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Newton's second law integration

  1. Sep 19, 2007 #1
    I need to integrate

    [tex]\frac{mdv}{F(v)}[/tex] = dt

    to show that

    t = m [tex]\int[/tex][tex]^{v}_ {vo}[/tex] [tex]\frac{dv '}{F(v ')}[/tex]

    Now, I now that velocity is the derivative of position, and the mass is constant, but how does one integrate F(v)?

    [Integrating is a weak spot for me] Thanks in advance!
  2. jcsd
  3. Sep 19, 2007 #2
    in getting the first equation, since F(v) is the only force, F(v) = mv'.
    In rearranging, how does the dt come about?
  4. Sep 19, 2007 #3


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    Just integrate both sides of that first equation... the side with the dt becomes t... and the right side gives you the integral...

    integral of dt is t.
  5. Sep 19, 2007 #4
    I'm just wondering how Newtons second law: F(v) = mv' obtained the t...
  6. Sep 19, 2007 #5


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    oh... v' = dv/dt then rearrange...
  7. Sep 19, 2007 #6
    I don't understand how i miss things sometimes...

    doesn't adding the primes cancel out the integral?
  8. Sep 19, 2007 #7


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    Ah I see your confusion... the prime in the equation with the integral has nothing to do with derivative...

    They're just using another variable to do the integration...

    they could just as well write

    [tex]t = m \int_{v0}^v\frac{du}{F(u)}[/tex]

    they just want to keep one variable v for the limit of the integration... ie we're integrating from v0 to the final velocity v... so inside the integral they want a different variable (they used v' which was a bad choice because it can cause confusion with the derivative)
  9. Sep 19, 2007 #8
    Oohhh. haha

    What about the integral and dv?
  10. Sep 19, 2007 #9


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    Yeah, when they put in the integral... they just switched from dv to dv'... you can use any variable name you want...

    this would also be equally valid:

    [tex]t = m \int_{v0}^{v_{final}}\frac{dv}{F(v)}[/tex]

    The only thing is you need a different variable inside the integral than you have at your limits of integration... ie: this would technically be wrong:

    [tex]t = m \int_{v0}^v}\frac{dv}{F(v)}[/tex]

    people often use this type of notation... but you shouldn't really have v as the limit of integration, when the variable inside the integral is also v.
  11. Sep 19, 2007 #10
    Would that just become v' though since its dv' and in an integral?
  12. Sep 19, 2007 #11


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    Not sure what you mean.
  13. Sep 19, 2007 #12
    same question as before, but instead of prime i mean the d in front of the v.
    Derivative of v (dv) and the integral... = v?

    I think not because the dt is seperated though.
  14. Sep 19, 2007 #13


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    I'm sorry... I'm still not following... let's start with this:

    [tex]\frac{mdv}{F(v)} = dt[/tex]

    Then I can take the integral of both sides

    [tex]\int_{v_0}^{v_{final}}\frac{mdv}{F(v)} = \int_0^{t_{final}}dt[/tex] so that gives

    [tex]\int_{v_0}^{v_{final}}\frac{mdv}{F(v)} = t_{final}[/tex]

    I can rewrite t_final as t... and take out the m...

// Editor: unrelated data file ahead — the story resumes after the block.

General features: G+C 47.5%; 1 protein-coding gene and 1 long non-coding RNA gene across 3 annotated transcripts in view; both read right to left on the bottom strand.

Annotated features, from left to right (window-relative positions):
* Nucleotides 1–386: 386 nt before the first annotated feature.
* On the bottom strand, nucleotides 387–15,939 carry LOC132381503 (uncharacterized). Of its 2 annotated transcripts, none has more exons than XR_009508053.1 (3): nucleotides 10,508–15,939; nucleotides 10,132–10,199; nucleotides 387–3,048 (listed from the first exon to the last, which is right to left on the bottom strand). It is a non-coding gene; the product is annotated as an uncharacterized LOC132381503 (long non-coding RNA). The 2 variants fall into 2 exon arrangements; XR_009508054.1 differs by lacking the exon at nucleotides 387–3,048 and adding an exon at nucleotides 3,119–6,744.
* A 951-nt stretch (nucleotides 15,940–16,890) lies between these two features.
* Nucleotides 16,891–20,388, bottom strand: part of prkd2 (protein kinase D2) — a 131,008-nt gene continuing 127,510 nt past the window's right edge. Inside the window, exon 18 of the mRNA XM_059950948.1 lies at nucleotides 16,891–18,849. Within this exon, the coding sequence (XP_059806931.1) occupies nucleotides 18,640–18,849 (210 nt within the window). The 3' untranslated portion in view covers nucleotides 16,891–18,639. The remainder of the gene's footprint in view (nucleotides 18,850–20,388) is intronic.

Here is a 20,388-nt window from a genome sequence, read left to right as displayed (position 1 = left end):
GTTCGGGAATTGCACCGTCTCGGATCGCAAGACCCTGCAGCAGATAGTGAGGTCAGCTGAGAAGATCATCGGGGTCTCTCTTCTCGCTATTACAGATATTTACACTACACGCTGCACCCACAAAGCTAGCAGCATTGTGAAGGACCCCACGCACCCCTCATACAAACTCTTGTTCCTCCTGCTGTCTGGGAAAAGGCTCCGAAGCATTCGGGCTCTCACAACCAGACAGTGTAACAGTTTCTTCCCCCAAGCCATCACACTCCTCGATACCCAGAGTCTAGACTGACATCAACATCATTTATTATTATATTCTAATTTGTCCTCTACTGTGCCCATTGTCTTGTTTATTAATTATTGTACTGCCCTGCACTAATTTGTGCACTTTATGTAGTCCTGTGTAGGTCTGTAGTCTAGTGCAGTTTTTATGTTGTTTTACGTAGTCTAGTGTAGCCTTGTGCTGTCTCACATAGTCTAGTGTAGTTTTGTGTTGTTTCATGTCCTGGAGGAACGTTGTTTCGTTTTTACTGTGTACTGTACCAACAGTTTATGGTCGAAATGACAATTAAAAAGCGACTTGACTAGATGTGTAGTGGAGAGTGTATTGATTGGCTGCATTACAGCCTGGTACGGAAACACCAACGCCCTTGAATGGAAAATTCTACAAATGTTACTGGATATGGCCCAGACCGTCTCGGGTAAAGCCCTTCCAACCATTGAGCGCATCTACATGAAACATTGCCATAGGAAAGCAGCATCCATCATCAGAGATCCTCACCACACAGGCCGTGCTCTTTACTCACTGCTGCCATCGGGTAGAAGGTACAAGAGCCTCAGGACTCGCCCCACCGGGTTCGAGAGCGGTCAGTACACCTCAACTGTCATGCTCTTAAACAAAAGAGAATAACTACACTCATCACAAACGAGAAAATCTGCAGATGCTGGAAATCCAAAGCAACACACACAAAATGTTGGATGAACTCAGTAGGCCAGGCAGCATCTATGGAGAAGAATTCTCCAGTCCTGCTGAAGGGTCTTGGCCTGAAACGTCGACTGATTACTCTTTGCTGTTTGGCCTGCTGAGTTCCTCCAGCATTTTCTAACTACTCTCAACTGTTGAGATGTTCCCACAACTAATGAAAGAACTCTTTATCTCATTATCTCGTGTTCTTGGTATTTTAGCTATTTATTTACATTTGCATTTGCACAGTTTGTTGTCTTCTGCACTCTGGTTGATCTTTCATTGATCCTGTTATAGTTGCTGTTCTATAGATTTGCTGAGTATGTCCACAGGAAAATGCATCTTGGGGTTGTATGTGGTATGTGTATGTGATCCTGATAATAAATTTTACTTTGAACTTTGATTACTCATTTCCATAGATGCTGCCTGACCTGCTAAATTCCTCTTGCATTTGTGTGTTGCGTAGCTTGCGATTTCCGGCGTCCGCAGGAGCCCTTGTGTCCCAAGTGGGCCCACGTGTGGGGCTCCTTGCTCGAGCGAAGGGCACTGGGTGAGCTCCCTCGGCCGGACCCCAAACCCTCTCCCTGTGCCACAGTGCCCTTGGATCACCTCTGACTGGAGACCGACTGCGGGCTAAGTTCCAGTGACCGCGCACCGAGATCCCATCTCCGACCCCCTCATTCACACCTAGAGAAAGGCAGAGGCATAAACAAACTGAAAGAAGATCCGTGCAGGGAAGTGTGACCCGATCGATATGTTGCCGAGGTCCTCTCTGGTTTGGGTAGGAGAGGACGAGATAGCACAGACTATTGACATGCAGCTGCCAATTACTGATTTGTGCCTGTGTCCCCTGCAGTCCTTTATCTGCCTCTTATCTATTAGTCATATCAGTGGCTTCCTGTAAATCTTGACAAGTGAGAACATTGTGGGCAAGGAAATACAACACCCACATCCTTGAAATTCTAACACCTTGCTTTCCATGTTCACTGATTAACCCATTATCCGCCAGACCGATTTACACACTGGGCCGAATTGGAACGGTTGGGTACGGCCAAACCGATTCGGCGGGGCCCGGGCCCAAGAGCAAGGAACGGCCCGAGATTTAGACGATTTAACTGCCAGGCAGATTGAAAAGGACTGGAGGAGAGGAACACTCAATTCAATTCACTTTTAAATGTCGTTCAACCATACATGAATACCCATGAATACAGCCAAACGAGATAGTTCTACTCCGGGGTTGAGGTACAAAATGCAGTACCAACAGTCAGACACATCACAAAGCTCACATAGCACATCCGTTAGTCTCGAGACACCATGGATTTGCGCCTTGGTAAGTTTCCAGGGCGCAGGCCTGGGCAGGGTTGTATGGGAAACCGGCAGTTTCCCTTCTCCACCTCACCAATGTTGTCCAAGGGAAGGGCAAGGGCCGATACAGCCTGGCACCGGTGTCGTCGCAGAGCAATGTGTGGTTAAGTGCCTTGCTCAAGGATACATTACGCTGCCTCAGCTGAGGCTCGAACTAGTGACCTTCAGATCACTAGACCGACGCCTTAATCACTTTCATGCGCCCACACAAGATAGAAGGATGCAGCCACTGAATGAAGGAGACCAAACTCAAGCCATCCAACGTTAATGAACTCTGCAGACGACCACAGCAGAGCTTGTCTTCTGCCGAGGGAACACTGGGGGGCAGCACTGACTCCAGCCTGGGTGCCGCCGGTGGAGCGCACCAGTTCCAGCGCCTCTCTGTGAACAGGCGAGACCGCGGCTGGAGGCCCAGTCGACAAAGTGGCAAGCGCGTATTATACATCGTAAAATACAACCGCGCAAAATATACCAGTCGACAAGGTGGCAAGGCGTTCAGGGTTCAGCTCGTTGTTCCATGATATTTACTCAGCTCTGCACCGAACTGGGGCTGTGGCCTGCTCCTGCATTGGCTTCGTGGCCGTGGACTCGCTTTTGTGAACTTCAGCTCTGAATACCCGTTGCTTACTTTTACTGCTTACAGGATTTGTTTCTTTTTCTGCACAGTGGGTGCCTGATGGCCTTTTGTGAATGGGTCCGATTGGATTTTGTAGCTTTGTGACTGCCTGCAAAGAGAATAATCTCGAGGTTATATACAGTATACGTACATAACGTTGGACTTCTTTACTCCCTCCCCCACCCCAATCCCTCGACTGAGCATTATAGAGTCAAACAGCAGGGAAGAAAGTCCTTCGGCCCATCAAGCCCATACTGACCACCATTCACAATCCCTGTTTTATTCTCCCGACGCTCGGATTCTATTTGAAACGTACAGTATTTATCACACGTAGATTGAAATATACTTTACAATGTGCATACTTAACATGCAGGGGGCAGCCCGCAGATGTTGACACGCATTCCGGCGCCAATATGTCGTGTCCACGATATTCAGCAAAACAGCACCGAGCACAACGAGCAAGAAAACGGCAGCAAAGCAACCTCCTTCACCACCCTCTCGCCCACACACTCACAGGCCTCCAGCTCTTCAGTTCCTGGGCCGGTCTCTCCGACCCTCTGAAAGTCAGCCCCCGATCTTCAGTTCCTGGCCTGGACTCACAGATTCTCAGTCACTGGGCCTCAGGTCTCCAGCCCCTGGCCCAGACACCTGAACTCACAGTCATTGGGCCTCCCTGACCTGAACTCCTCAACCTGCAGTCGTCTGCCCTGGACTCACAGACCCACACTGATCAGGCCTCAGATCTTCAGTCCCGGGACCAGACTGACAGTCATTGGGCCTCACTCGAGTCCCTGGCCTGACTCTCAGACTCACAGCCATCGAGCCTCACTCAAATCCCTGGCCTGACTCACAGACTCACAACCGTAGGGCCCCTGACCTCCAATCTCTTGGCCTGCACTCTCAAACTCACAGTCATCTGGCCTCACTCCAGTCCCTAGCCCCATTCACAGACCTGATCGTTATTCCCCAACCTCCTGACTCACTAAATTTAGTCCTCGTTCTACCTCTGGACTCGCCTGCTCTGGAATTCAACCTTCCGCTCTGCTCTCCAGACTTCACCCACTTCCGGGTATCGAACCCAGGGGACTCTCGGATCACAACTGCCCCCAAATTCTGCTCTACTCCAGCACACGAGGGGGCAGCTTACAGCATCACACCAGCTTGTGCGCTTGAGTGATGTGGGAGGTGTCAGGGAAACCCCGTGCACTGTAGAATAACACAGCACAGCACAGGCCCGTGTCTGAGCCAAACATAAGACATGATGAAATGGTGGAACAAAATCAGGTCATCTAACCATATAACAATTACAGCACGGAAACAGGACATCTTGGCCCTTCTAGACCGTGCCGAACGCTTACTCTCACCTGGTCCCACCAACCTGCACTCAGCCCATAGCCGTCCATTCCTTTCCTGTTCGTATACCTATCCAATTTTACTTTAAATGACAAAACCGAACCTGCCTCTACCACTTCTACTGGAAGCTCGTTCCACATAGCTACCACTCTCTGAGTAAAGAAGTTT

[tex]m\int_{v_0}^{v_{final}}\frac{dv}{F(v)} = t[/tex]
  15. Sep 19, 2007 #14
    yeah, that is where I'm up to (correctly, compared to your example). I'm basically wondering, what CAN I do with dv (the numerator)?
  16. Sep 19, 2007 #15


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    why do you need to do anything? Isn't that the final result? If you want you can switch from v to some other variable... v', u or anything else... but v' is NOT the derivative of v. It's just another variable like u or x etc...

    [tex]\int_3^4{f(t)dt}[/tex] is exactly the same thing as [tex]\int_3^4{f(x)dx}[/tex]... just switched the name of the variable... makes no difference.
  17. Sep 19, 2007 #16
    I'm now supposed to solve for v, now that I have solved this, to get v as a function of t. I think I need to get rid of the integral to rearrange?

    (I was partly reading too far into the question again)
  18. Sep 19, 2007 #17


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    Can you show exactly you need to solve? I'm confused... is there a formula for F(v) ?
    Last edited: Sep 19, 2007
  19. Sep 19, 2007 #18
    K the whole question is this:

    There are certain simple one dimensional problems where the equatin of motion can always be solve,d or at least reduced to the problem of doing an integral. One of these is the motion of a done dimensional particle subject to a force that depends on only the velocity v, that is F=F(v). Write down N2L and seperate the variables by rewriting it as mdv/F(v) = dt. Now integrate both sides of this equation and show that

    t = m..... (we did this)

    Provided you can do the integral, this gives t as a function of v. You can also solves to give v as a function of t. Use this method to solve the special case that F(v) = Fo, a constant, and comment on your result.
  20. Sep 19, 2007 #19


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    Yes, just plug in Fo into the integral, instead of F(v)... and then solve the integral... since Fo is a constant, it just comes out of the integral... leaving dv inside
  21. Sep 19, 2007 #20
    so just solve for the integral of dv?
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